AUSTIN (AP) -When Hurricane Ike was barreling into the Texas coast and Houston, the Rice Owls were hundreds of miles north playing a football game in Tennessee.
They came home to the country's fourth-largest city to find flooded streets, damaged homes and more than 2 million people without power. Teammates crashed with anybody who still had electricity, coaches moved families into their offices and players tried to contact with their loved ones.
Still on the schedule was Saturday's game at No. 7 Texas (2-0).
As whipped as his team might be right now, Rice coach David Bailiff calls the game a welcome distraction.
``Football is the greatest escape there is right now. Why wouldn't you play?'' Bailiff told The Associated Press. ``Sports does prepare you for life. It prepares you to overcome obstacles, it teaches you there are going to be hardships in life that you have to overcome, when you have to take care of your family.''
ayed at Vanderbilt last Saturday, losing 38-21 as Houston and coastal communities were just starting to assess the damage of the Category 2 hurricane that punched the area with powerful winds and a destructive storm surge. The death toll in Texas had inched up to 23 by midday Friday.
Rice couldn't fly back to Houston until Monday, leaving players trying to reach family members by phone to find out what happened.
They came home to a city racked by power outages, road closures and long lines for gasoline, food, water and ice. A beacon for the Rice players was the school campus, which maintained power and was back open for classes by Tuesday.
``We're the lucky ones. We have power,'' Bailiff said. ``Your heart goes out to the people standing in the FEMA lines.''
About 150 miles to the west, Texas coach Mack Brown reached out to offer whatever he could, whether it was to help Rice players find housing or practice space in Austin. It wasn't needed, but it sure was appreciated, Bailiff said.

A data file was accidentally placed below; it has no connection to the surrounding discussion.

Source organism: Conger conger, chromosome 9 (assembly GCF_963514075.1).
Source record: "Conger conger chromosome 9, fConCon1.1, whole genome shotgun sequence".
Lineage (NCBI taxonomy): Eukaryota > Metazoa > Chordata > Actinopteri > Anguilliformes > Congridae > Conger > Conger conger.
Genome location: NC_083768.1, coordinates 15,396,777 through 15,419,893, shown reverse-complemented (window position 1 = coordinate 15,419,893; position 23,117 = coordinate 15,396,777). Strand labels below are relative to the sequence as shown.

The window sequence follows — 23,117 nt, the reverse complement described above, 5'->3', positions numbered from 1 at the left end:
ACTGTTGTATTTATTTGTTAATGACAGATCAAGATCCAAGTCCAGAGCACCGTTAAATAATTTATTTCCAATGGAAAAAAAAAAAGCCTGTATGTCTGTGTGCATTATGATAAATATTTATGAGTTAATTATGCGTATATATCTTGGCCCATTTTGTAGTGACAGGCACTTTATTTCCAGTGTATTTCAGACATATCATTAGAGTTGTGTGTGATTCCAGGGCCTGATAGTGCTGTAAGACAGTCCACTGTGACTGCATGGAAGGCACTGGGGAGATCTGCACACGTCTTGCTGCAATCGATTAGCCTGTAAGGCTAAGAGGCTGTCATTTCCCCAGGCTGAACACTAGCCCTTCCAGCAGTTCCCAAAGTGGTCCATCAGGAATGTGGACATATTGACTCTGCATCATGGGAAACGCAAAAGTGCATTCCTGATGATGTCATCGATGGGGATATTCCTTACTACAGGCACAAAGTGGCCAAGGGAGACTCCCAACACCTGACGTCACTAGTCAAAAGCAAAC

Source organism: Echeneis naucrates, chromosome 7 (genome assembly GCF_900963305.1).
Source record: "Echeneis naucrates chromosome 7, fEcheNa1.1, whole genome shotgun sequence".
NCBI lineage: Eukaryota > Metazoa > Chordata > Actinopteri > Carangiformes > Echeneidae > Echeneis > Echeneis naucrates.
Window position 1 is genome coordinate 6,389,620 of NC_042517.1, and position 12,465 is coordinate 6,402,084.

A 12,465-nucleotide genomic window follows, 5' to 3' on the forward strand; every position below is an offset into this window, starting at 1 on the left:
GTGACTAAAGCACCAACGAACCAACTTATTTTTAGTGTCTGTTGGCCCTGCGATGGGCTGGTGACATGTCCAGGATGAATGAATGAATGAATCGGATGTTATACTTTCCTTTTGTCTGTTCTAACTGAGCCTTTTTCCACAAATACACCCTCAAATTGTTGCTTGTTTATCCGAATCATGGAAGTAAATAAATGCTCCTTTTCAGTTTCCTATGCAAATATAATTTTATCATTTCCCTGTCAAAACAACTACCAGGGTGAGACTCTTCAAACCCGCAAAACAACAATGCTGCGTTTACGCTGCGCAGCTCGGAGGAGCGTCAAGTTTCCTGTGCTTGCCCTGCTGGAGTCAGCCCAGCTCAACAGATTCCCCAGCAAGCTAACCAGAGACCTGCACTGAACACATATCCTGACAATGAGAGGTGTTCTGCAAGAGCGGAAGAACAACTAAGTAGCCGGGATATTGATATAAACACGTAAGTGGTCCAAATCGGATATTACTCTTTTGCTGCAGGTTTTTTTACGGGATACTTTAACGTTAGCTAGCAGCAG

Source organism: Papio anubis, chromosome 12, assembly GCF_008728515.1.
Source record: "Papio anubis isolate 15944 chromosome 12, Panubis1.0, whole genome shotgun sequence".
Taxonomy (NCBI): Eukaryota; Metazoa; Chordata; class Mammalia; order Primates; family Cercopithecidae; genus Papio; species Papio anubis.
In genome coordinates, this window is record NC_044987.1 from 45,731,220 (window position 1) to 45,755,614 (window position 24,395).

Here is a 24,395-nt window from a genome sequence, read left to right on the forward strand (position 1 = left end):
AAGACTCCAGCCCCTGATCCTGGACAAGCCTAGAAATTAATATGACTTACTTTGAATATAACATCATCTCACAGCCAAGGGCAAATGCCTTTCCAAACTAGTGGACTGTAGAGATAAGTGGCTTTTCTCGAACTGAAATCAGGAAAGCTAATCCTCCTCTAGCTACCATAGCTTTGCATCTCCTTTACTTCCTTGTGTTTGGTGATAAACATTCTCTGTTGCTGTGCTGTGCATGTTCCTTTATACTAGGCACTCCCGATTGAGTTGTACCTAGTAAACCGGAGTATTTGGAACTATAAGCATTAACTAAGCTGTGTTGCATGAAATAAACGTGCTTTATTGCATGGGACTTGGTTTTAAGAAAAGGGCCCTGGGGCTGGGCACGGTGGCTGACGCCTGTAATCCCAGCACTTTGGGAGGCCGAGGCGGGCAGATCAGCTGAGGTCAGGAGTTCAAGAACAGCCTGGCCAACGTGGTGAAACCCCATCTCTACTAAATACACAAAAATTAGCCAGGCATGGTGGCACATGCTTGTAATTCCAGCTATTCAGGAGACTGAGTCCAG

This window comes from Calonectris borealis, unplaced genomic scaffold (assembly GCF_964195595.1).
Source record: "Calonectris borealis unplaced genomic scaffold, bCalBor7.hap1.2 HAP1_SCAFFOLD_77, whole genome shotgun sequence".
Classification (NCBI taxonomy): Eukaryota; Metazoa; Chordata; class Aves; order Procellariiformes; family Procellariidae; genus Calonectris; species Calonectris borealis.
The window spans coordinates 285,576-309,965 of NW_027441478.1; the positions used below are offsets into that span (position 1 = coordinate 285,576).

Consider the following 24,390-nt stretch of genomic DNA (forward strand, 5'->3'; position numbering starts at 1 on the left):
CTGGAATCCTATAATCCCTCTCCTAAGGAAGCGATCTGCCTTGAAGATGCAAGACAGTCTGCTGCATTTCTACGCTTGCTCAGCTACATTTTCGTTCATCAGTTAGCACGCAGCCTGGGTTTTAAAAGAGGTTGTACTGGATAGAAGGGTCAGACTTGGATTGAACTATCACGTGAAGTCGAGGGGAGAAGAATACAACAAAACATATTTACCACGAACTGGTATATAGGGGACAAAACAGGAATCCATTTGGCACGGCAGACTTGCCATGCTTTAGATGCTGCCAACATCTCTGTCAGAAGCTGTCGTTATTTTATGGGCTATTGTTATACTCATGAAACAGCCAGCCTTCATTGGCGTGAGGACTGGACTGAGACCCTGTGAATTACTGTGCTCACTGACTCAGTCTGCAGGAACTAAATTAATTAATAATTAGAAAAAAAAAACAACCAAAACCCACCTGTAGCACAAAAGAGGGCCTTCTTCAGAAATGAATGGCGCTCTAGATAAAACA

``Football is still a gentleman's sport,'' Bailiff said.
Brown has plenty of experience with hurricanes after coaching at Tulane in New Orleans and at North Carolina earlier in his career. About two dozen of his own players are from Houston and Ike-damaged areas in southeast Texas. The storm forced the Longhorns to postpone their game with Arkansas until Sept. 27.
e that the families that don't have the same support are taken care of as well. It's a tough time,'' Brown said. ``This is a big, life-changing experience ... a lot of world will (quickly) move on. Those people won't.''
Texas linebacker Roddrick Muckelroy said he was worried about teammates and friends from the area the night the storm rolled in.
``I prayed for those guys on Saturday night when I laid down, because I know their families are going through a lot right now,'' said Muckelroy, who is from Hallsville in East Texas.
Bailiff tries to find the lighter side to keep the stress down. He had his wife and 11-year-old twins sleeping at his office until a friend from his previous coaching job at Texas State sent a couple of generators to power his house.
``They think they're camping out,'' Bailiff said of his children. ``It's amazing how easy it is to get them to go to sleep when it gets dark.''
Given everything that has happened in the last week - and that Texas has won 37 of the last 38 meetings with Rice - oddsmakers have made the Owls as 30-point underdogs. Texas won 58-14 last season.
If the Owls have a chance, it will come from quarterback Chase Clement and wide receiver Jarett Dillard. The fifth-year seniors have connected for 37 touchdowns, two shy of the NCAA record between a quarterback and receiver. Dillard is also the active NCAA career leader in receptions (227), receiving yards (3,088) and touchdown catches (45).
``I think those guys have been there 13 years,'' Brown said.

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